Offline Volkodav

  • Counts rivits with his abacus...
  • Much older now...but procrastinating about it
Re: RAAF retains a flying reserve
« Reply #27 on: November 30, 2015, 12:22:10 PM »
Citrus has me thinking I will do my J35F/J as a RAAF Citizen Air Force example (period to be determined)

Back story.

Following Korea and fears the USSR would actively destabilise the region (also Eisenhower's Domino Theory) leads Australia to not only retain butt expand its Citizen Air Force, selecting the SAAB J29 to replace the Mustangs, Vampires and Meteors of the five Citizen Air Force interceptor squadrons while the CAC Sabre became the mount of the Permanent Air Force's fighter squadrons.  120 Tunnans were manufactured under licence by DE Havilland Australia between 1953 and 1960, an initial 50 B models, with the remaindered being built as Es and all surviving aircraft being upgraded to Fs from 1957.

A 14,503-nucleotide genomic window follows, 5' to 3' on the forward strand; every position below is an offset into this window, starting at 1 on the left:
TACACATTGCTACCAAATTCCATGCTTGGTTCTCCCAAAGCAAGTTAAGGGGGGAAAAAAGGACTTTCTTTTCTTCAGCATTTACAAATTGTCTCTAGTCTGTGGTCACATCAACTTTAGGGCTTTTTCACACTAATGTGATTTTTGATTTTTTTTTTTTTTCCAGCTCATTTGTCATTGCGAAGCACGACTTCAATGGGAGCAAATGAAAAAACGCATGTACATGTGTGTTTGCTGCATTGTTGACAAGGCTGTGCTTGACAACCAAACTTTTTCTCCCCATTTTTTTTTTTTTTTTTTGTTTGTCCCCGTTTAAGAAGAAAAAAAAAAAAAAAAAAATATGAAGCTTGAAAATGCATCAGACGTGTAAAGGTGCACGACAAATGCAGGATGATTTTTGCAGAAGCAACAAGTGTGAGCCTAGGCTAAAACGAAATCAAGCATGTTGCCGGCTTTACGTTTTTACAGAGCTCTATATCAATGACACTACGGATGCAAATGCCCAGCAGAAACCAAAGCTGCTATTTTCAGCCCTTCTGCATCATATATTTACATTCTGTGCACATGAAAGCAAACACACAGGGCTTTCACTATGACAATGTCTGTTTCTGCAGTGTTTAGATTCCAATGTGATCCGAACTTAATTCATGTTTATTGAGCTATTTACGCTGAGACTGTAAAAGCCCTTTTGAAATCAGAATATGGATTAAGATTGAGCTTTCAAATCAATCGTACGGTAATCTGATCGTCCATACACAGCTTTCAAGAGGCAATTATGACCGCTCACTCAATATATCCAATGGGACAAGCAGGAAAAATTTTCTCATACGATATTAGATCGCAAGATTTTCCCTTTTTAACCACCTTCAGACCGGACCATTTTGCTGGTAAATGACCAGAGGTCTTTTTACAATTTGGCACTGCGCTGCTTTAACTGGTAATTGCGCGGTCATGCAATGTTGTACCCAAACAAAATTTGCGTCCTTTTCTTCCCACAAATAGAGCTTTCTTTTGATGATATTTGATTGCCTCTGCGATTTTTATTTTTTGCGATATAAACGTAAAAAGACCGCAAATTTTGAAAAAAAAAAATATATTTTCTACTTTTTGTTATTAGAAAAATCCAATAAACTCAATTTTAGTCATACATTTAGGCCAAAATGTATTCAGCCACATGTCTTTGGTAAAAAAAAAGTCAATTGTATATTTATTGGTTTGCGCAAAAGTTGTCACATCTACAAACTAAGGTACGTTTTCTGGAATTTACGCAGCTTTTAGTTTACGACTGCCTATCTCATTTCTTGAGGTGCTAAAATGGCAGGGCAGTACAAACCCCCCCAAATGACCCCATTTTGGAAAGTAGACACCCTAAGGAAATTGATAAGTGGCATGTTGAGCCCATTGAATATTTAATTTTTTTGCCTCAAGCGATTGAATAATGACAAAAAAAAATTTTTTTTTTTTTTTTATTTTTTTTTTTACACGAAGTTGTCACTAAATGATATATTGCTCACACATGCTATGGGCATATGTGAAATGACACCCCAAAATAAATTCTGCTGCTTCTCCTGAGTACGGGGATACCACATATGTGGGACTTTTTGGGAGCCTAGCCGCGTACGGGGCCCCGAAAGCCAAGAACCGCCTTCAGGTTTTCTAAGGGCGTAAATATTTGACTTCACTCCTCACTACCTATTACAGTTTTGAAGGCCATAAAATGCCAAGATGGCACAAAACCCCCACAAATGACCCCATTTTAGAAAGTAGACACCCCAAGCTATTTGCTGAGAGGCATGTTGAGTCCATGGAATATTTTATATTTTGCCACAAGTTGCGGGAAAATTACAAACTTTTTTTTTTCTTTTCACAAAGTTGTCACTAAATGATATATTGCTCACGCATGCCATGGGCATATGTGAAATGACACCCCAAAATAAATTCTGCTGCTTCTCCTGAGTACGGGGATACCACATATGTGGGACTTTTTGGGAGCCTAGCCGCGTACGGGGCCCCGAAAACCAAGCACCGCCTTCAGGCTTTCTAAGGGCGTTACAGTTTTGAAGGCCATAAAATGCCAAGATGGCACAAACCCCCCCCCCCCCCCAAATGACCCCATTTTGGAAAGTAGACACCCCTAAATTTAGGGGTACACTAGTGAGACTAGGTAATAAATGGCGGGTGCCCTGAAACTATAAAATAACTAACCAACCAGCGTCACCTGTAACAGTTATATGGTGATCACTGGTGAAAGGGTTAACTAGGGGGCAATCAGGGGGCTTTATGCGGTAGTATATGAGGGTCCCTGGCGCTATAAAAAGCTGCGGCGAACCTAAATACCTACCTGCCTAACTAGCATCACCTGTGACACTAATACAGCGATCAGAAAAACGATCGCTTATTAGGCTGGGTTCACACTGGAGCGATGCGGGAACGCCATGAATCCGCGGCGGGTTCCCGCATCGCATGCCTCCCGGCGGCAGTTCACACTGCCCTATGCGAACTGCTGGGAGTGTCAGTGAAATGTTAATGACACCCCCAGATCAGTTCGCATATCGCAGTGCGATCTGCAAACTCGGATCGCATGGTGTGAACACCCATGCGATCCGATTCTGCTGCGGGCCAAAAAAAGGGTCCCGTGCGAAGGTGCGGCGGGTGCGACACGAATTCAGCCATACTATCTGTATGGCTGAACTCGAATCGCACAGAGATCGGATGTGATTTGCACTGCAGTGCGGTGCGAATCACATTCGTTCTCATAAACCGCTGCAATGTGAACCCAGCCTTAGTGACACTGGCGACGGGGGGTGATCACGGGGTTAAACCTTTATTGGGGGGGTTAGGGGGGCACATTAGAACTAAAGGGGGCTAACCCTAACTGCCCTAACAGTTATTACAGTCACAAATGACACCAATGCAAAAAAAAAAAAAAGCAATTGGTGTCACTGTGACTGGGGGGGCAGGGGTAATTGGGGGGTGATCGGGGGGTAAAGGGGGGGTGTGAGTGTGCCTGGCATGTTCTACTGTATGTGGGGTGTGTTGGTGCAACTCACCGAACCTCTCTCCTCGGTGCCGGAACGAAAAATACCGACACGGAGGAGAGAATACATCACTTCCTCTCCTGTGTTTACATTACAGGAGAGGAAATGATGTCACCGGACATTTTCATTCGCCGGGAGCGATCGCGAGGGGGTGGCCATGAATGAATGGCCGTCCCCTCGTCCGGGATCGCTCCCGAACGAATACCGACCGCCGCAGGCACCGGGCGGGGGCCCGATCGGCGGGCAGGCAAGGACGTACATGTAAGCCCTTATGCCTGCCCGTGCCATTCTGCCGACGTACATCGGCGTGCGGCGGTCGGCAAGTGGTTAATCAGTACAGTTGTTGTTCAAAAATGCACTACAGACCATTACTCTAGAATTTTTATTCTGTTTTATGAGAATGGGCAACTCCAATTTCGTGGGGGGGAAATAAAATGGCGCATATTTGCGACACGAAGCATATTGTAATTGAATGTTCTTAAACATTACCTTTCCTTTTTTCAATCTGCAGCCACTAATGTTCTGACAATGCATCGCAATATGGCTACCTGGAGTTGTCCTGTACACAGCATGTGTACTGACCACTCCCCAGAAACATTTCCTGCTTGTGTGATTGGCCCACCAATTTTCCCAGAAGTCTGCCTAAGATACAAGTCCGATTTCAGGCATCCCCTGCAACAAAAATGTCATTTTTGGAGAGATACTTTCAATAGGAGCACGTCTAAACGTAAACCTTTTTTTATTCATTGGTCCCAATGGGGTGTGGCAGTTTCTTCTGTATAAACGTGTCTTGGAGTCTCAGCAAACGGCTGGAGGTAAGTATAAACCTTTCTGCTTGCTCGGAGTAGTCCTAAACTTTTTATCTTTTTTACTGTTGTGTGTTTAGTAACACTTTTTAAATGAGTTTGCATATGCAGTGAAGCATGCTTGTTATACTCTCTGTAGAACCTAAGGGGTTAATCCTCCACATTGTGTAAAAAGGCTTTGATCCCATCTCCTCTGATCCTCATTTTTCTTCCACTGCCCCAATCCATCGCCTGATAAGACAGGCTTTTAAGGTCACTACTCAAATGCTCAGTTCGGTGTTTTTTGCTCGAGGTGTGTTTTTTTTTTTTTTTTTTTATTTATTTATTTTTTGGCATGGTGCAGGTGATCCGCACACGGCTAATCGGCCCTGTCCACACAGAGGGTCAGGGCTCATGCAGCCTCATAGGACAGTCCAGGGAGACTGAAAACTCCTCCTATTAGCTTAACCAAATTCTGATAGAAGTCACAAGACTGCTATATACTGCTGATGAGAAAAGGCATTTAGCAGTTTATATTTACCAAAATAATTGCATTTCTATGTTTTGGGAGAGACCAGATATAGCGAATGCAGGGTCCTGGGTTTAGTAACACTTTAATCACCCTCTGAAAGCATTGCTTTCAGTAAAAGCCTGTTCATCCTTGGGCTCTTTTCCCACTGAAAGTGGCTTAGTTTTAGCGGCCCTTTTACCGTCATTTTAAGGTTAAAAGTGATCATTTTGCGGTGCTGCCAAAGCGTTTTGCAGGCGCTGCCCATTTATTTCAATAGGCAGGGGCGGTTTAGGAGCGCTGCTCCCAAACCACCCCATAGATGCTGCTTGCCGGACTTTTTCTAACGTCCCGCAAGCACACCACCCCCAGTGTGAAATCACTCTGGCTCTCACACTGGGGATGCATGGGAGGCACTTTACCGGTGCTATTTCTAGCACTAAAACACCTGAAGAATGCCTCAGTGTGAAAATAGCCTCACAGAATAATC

With new generation aircraft, including TU22 Badgers and other modern types, proliferating in the region, the decision was made to expand and rename the Citizen Air Force.  Thus the rechristened RAAF Air Defence Command was expanded to include eight additional squadrons, No 25-29 Sqn's, equipped with DE Havilland  built (1962-67) Convair F-106C and D interceptors, being assigned to barrier defence of Australia's economically critical regions, mining agriculture etc. No 30-32 Sqn's, initially intended to operate Bristol bloodhound surface to air missiles were instead activated as point defence interceptor squadrons and equipped with leased F.1 and F.2 EE Lightnings as they became available from the RAF as newer models were delivered (the Army taking the SAM mission with the much more mobile EE Thunderbird in two heavy AA regiments).  The leased Lightnings were only ever intended as a stopgap until a better type fighter / missile became available however so successful were they in intercepting RAAF and allied bombers during exercises the decision was made to develop and produce an enhanced version for the RAAF the F.8 (built 1968-72) and was retained until the late 90s.  Additionally in 1961, No 33 Sqn was stood up as a in flight refuelling tanker squadron with twelve KC-135 specifically acquire to support the F-106 force, as was No 34 Sqn as an airborne early warning and control squadron with twelve leased EC-121 Warningstars.